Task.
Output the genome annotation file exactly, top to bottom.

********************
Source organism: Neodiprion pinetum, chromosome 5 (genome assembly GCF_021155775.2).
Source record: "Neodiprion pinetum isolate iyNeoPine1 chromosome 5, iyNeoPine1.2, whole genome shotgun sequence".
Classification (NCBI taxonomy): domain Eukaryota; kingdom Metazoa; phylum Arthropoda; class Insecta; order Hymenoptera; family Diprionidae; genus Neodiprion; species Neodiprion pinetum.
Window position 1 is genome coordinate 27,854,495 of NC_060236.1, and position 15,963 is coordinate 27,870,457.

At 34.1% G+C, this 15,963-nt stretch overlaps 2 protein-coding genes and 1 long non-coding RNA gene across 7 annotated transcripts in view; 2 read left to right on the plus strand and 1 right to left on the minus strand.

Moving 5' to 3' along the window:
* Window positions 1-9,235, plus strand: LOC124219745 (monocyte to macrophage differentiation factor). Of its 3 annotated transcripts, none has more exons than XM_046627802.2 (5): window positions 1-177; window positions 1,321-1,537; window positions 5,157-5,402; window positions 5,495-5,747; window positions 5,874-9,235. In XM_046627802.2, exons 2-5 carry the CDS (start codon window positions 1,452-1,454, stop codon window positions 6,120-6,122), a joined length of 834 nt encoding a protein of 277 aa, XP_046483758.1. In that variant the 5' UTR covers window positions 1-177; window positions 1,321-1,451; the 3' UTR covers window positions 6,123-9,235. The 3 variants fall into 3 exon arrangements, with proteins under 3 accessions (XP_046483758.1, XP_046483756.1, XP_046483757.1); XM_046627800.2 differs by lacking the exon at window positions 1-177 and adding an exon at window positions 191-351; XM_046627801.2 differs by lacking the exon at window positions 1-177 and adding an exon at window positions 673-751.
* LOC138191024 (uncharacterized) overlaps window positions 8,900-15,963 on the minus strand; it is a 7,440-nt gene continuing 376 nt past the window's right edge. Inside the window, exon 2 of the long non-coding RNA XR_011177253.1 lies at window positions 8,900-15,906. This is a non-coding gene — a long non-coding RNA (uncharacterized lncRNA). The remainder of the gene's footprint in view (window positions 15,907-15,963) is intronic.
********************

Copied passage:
Source organism: Neodiprion pinetum, chromosome 5 (genome assembly GCF_021155775.2).
Source record: "Neodiprion pinetum isolate iyNeoPine1 chromosome 5, iyNeoPine1.2, whole genome shotgun sequence".
Classification (NCBI taxonomy): domain Eukaryota; kingdom Metazoa; phylum Arthropoda; class Insecta; order Hymenoptera; family Diprionidae; genus Neodiprion; species Neodiprion pinetum.
Window position 1 is genome coordinate 27,854,495 of NC_060236.1, and position 15,963 is coordinate 27,870,457.

At 34.1% G+C, this 15,963-nt stretch overlaps 2 protein-coding genes and 1 long non-coding RNA gene across 7 annotated transcripts in view; 2 read left to right on the plus strand and 1 right to left on the minus strand.

Moving 5' to 3' along the window:
* Window positions 1-9,235, plus strand: LOC124219745 (monocyte to macrophage differentiation factor). Of its 3 annotated transcripts, none has more exons than XM_046627802.2 (5): window positions 1-177; window positions 1,321-1,537; window positions 5,157-5,402; window positions 5,495-5,747; window positions 5,874-9,235. In XM_046627802.2, exons 2-5 carry the CDS (start codon window positions 1,452-1,454, stop codon window positions 6,120-6,122), a joined length of 834 nt encoding a protein of 277 aa, XP_046483758.1. In that variant the 5' UTR covers window positions 1-177; window positions 1,321-1,451; the 3' UTR covers window positions 6,123-9,235. The 3 variants fall into 3 exon arrangements, with proteins under 3 accessions (XP_046483758.1, XP_046483756.1, XP_046483757.1); XM_046627800.2 differs by lacking the exon at window positions 1-177 and adding an exon at window positions 191-351; XM_046627801.2 differs by lacking the exon at window positions 1-177 and adding an exon at window positions 673-751.
* LOC138191024 (uncharacterized) overlaps window positions 8,900-15,963 on the minus strand; it is a 7,440-nt gene continuing 376 nt past the window's right edge. Inside the window, exon 2 of the long non-coding RNA XR_011177253.1 lies at window positions 8,900-15,906. This is a non-coding gene — a long non-coding RNA (uncharacterized lncRNA). The remainder of the gene's footprint in view (window positions 15,907-15,963) is intronic.